Doing more than necessary in medicine is the opposite of safe

In case you missed it, former President George W. Bush had a stent placed in one of the arteries that feeds his heart.

The 67-year-old came through the procedure with flying colors, we are told. Stents are tiny metal mesh tubes that get inserted into clogged arteries, essentially to prop them open.

Bush, heretofore thought to be in excellent shape, seems an unlikely candidate for the procedure. We hear tale of him riding his bike, running, controlling his weight, avoiding tobacco and alcohol, and having a low cholesterol. His stress level is remarkably lower than just a few years ago. In terms of heredity, his longevity seems assured: his parents are both alive and near 90.

If he were my patient, I would not have ordered a stress test; the pre-test probability of finding coronary disease was extremely low. It’s not just because I’m a minimalist. I would be following the best available scientific evidence on the issue.

Of course, in the real world we don’t all follow the wisdom of the sages. He is a former president, after all. If I were his doctor, I’d work toward immortality for him, too.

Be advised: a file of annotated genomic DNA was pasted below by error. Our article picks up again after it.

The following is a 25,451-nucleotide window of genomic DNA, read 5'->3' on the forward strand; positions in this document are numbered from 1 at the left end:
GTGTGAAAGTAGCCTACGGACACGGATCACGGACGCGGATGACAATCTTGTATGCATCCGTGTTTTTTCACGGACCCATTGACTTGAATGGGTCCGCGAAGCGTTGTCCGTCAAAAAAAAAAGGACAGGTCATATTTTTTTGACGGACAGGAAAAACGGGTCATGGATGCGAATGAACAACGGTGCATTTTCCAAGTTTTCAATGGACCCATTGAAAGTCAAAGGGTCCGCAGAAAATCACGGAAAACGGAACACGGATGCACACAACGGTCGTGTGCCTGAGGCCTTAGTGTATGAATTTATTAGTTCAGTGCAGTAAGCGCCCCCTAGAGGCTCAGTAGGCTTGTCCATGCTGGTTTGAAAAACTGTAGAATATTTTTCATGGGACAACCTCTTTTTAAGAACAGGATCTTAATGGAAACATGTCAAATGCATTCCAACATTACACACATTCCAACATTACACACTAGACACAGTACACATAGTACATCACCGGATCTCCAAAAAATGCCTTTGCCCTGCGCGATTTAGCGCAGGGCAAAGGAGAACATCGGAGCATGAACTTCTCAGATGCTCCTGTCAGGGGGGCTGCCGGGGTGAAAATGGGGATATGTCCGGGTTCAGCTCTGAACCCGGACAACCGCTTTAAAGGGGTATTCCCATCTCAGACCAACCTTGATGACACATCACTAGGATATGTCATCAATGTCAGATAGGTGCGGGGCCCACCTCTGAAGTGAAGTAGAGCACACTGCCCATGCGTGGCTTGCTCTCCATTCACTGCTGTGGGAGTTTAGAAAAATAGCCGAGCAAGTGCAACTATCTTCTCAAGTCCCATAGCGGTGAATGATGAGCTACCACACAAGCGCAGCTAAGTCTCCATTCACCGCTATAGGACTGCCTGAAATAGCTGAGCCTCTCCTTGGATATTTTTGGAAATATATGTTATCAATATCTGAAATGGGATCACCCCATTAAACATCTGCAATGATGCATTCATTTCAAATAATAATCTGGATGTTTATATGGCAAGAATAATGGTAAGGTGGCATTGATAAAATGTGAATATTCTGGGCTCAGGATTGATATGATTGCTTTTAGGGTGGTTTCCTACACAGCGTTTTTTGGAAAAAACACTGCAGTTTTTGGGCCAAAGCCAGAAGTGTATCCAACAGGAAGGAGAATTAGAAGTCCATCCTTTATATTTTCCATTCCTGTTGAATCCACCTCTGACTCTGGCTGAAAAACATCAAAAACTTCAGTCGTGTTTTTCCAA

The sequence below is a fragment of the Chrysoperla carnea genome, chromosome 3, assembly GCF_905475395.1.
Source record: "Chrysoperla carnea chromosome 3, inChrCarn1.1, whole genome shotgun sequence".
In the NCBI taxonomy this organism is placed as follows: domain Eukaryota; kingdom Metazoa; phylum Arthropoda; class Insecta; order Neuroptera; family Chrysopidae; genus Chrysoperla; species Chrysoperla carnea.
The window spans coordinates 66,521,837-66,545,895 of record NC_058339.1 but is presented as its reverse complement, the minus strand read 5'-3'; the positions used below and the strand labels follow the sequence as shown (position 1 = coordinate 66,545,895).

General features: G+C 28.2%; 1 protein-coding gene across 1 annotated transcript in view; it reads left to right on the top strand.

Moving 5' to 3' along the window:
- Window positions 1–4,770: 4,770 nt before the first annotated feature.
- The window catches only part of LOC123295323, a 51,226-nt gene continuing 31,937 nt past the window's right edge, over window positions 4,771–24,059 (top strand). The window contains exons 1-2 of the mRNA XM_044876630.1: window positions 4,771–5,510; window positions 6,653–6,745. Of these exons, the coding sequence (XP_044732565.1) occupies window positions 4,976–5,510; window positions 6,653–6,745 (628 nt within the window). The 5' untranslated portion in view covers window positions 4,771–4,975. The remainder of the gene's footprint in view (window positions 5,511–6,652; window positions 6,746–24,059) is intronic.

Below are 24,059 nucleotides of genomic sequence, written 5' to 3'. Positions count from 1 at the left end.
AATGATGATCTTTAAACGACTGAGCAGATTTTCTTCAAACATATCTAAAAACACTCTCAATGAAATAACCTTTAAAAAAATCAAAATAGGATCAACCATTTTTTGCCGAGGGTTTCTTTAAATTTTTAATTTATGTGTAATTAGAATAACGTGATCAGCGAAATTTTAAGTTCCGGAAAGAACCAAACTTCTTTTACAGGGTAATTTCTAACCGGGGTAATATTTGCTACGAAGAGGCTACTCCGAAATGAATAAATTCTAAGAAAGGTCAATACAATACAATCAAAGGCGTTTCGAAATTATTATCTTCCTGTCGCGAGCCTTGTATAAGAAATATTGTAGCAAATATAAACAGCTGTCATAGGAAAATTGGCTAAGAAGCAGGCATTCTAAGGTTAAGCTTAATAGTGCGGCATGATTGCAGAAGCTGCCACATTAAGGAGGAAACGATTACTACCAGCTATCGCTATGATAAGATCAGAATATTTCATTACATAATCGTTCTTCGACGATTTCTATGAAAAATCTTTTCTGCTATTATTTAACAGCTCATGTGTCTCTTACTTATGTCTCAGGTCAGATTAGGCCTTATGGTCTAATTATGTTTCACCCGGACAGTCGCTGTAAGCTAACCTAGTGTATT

Here’s the thing: stents don’t help us live longer. They are merely a form of symptom control for angina — that weird word that means chest pain caused by narrowing of the coronary arteries. And Mr. Bush had no symptoms. One non-indicated test (the stress test) begat another (a CT scan of his heart arteries) … and so on through to a risky and costly procedure of dubious value in his case.

Stents cost more than the alternative. They’re no better in terms of outcome than medical management, our term for using effective pills that provide the same amount of disease-specific longevity. Most importantly, having a stent placed involves real risk: bleeding, kidney failure, infection, abnormal heart rhythm, tearing the blood vessel.

Daily pills, you say? Yuck. But having a stent placed also requires at least one additional daily pill. So no real trade off there.

Luckily for Mr. Bush, we live in a place where free enterprise is a core value. Yes, even in health care. Especially in health care, where there’s inherent information asymmetry between buyers and sellers. We doctors are free to peddle our wares; is it surprising that paying customers sometimes get a touch more than they need?

“Just to be on the safe side,” we rationalize. Yet in medicine, doing more than necessary is the opposite of safe.

It’s human nature to want to do more. Fighting human nature is an uphill battle.

John Schumann is an internal medicine physician who blogs at GlassHospital.

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